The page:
Post-Mortem 2017.1.12.1

TL;DR: Some users received spurious false alerts for approximately 30 minutes, starting at 2017-01-12 22:10 UTC. It is our assessment that no expected alerts were missed. There was no data loss.


Due to a software bug in the ingestion pipeline specific to fault detection, a small subset (less than 2.5%) of checks were not analyzed by the online fault detection system for 31 minutes, starting at 2017-01-12 22:10 UTC.

The problem was triaged. Broker provisioning and deprovisioning services were taken offline at 22:40 UTC, at which time all fault detection services returned to normal.

Broker provisioning and deprovisioning services were brought back online at 2017-01-13 00:11 UTC. All broker provisioning and deprovisioning requests issued during that period were queued and processed successfully upon service resumption.

Gratuitous Detail

Within the Circonus architecture, we have an aggregation layer at the edge of our service that communicates with our store-and-forward telemetry brokers (which in-turn accept/acquire data from agents). This component is called “stratcond.” On January 5th, we launched new code that allows more flexible configuration orchestration and, despite having both unit tests and end-to-end tests, an error was introduced. Normal operations continued successfully until January 12th, when a user issued a command requiring reconfiguration of this system. That command managed to exercise the code path containing this specific error and stratcond crashed. As with all resilient systems, the stratcond was restarted immediately, and it suffered approximately 1.5 seconds of “disconnection” from downstream brokers.

The system is designed to tolerate failures, as failures are pretty much the only guaranteed thing in distributed systems. These can happen at the most unexpected times and many of our algorithms for handling failure are designed to cope with the randomness (or perceived randomness) of distributed failure.

The command that caused the crash was queued and reattempted precisely 60 seconds later, and again 60 seconds after that, and again after that. A recurrent and very non-random failure. There are many checks that customers have scheduled to run every 60 seconds. When a check is scheduled to run on a broker, it is scheduled to run at a random offset within the first 60 seconds of that broker’s boot time. So, of the 60-second-period checks, 2.5% of the checks would have been scheduled to run during the 1.5 second real-time-stream outage that transpired as a part of this failure. The particular issue here is that because the crash recurred almost exactly every 60 seconds, the same 1.5 seconds of each minute was vulnerable to exclusion. Therefore the same 2.5% of checks were affected each minute, making them “disappear” to the fault detection system.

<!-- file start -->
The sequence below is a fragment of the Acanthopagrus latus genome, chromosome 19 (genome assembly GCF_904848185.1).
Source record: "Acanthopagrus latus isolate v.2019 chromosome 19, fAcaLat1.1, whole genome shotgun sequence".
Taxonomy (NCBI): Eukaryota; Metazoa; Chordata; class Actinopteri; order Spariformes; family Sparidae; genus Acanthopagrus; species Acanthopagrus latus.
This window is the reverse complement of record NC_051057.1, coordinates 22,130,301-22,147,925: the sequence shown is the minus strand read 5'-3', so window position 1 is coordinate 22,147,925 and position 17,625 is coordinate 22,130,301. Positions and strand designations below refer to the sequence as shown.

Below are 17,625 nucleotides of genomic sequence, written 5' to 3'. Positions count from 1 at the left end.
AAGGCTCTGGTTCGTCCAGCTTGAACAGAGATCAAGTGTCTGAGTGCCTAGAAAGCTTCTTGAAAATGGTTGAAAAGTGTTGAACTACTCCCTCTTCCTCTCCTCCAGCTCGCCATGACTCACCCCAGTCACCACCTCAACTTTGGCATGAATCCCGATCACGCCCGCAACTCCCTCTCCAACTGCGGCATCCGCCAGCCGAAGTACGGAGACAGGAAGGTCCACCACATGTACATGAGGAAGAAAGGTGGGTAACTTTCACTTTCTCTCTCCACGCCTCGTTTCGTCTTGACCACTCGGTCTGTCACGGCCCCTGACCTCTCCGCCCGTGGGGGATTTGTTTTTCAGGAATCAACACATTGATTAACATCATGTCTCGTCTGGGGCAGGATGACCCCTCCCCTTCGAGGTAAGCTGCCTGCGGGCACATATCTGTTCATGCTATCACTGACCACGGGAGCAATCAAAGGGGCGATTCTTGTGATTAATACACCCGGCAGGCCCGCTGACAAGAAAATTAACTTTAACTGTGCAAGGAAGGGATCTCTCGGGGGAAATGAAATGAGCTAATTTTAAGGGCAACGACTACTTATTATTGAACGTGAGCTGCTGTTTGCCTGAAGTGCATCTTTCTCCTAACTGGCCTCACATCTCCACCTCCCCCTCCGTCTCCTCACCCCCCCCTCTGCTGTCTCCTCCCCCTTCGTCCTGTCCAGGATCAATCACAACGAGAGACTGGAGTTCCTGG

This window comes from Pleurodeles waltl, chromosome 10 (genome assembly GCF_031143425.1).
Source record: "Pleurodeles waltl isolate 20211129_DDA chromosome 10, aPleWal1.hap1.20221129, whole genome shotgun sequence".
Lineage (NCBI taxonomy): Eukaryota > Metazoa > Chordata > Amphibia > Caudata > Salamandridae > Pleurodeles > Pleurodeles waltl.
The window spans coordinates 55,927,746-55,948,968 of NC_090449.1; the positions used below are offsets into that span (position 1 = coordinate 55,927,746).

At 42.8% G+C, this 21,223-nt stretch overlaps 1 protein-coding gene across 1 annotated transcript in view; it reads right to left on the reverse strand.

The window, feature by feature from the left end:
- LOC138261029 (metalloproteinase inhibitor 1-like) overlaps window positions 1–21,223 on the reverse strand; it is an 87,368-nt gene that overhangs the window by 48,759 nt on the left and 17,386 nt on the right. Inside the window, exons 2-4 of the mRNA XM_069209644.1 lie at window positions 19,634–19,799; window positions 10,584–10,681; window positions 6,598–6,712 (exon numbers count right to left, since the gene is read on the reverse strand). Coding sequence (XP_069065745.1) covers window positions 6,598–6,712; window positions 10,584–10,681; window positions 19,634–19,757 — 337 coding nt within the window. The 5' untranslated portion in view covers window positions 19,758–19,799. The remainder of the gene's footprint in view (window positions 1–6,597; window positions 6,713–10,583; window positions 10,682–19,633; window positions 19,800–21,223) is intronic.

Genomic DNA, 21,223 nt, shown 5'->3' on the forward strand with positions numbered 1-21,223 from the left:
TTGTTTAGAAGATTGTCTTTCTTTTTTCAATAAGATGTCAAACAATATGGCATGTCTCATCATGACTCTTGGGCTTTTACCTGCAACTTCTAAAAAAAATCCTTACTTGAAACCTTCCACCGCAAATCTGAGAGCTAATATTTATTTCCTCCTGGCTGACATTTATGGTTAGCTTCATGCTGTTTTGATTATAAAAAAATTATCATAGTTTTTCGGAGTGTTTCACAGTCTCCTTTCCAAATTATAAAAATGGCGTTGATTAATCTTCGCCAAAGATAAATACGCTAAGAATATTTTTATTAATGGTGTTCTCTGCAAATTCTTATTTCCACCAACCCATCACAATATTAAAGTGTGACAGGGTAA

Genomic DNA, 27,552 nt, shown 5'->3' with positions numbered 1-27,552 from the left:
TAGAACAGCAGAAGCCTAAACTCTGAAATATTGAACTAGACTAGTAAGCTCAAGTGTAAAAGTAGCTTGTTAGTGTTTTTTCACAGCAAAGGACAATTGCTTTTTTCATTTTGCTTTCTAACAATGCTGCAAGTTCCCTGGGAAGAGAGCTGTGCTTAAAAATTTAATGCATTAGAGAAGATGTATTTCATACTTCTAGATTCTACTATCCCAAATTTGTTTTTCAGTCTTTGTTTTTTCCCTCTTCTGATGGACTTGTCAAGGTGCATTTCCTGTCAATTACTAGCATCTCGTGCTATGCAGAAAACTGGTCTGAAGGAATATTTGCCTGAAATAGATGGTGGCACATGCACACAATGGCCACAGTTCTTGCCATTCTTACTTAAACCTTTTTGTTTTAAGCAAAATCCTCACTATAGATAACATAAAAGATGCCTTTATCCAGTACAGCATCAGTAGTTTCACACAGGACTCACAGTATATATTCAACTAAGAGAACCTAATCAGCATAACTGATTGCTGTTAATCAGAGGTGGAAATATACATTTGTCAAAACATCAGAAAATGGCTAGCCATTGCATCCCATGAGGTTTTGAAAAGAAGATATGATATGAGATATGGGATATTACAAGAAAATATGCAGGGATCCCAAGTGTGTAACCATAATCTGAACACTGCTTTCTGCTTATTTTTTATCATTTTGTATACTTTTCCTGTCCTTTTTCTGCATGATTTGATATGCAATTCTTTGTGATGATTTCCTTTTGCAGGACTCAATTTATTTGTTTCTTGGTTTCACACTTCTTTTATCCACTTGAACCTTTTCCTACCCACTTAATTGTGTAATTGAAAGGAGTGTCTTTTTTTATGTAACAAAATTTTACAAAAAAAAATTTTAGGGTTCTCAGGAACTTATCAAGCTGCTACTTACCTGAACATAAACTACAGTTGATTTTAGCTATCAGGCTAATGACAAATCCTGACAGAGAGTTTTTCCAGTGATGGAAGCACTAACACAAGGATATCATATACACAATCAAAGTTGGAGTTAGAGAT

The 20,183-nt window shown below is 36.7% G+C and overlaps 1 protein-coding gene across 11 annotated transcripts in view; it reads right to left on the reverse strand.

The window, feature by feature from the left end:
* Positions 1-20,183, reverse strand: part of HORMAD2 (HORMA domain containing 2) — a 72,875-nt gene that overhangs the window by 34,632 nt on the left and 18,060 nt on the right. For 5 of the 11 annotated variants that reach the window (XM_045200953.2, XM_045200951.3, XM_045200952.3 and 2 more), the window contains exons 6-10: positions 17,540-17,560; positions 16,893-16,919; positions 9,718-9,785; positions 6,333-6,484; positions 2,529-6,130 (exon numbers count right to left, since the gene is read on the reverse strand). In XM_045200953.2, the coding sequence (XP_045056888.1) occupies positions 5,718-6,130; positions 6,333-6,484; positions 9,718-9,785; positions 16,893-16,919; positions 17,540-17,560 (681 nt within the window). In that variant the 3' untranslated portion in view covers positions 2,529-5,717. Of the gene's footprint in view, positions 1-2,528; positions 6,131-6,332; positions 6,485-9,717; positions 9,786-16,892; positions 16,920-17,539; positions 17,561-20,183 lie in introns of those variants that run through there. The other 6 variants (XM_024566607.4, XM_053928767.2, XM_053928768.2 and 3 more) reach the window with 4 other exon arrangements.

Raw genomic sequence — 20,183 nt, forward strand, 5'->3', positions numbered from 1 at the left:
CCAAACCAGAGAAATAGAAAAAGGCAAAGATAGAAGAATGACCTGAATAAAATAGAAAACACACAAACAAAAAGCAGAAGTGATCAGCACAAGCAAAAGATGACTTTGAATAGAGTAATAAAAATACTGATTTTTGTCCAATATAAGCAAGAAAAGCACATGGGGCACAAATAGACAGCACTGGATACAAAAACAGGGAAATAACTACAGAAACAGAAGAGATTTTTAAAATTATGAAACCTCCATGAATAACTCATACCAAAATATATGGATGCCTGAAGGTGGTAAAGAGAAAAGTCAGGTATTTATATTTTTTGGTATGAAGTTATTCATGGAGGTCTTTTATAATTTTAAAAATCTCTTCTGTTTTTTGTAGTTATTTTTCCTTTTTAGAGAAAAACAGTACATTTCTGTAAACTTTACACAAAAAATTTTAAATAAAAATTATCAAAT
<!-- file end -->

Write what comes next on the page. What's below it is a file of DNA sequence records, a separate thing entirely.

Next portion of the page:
The same general pipeline that powers graphs and analysis is also used for long-term storage, but due to open-ended temporal requirements, that system was unaffected. All checks run in those “outage” windows had their measurements successfully sent upstream and stored (during the outages, since there were no outages for the storage stream).

Operational response led to diagnosis of the cause of the crash, avoidance, and restoration of normal fault detection operation within 31 minutes. Crash analysis and all-hands engineer triage led to a bug fix, test, packaging, and deployment at 2 hours and 11 minutes.


There are two actions to be taken, and both will require research and implementation.

The first is to implement better instability detection to further enhance the already sophisticated capabilities of flagging instability in the fault detection system. The short, reliable timing of the disconnections in this case did not trigger the fault detection system’s instability mode and thus it did not react as it should have.

The second is to better exploit “at least once delivery” in the fault pipeline. In order to make sure that we get the job done that we promise to get done, we make sure our systems can process the same data more than once. Often, a metric is actually delivered to the fault detection system four times. We can further extend this “duplication tolerance” to the stratcond-broker feed and replay some window of past traffic to send upstream. In online systems, old data is worthless. In all systems, “old” is subjective. By relaxing our definition of “old” a bit more and leveraging the fact that no upstream protections will be required, we should easily be able to make this tiny section of our pipeline even more resilient to failure.

To close, we live in the real world. Failure is the only option. We embrace the failures that we see on a daily basis and do our best to ensure that the failures we see do not impact the service we deliver to you in any way. Yesterday, we learned that we can do better. We will.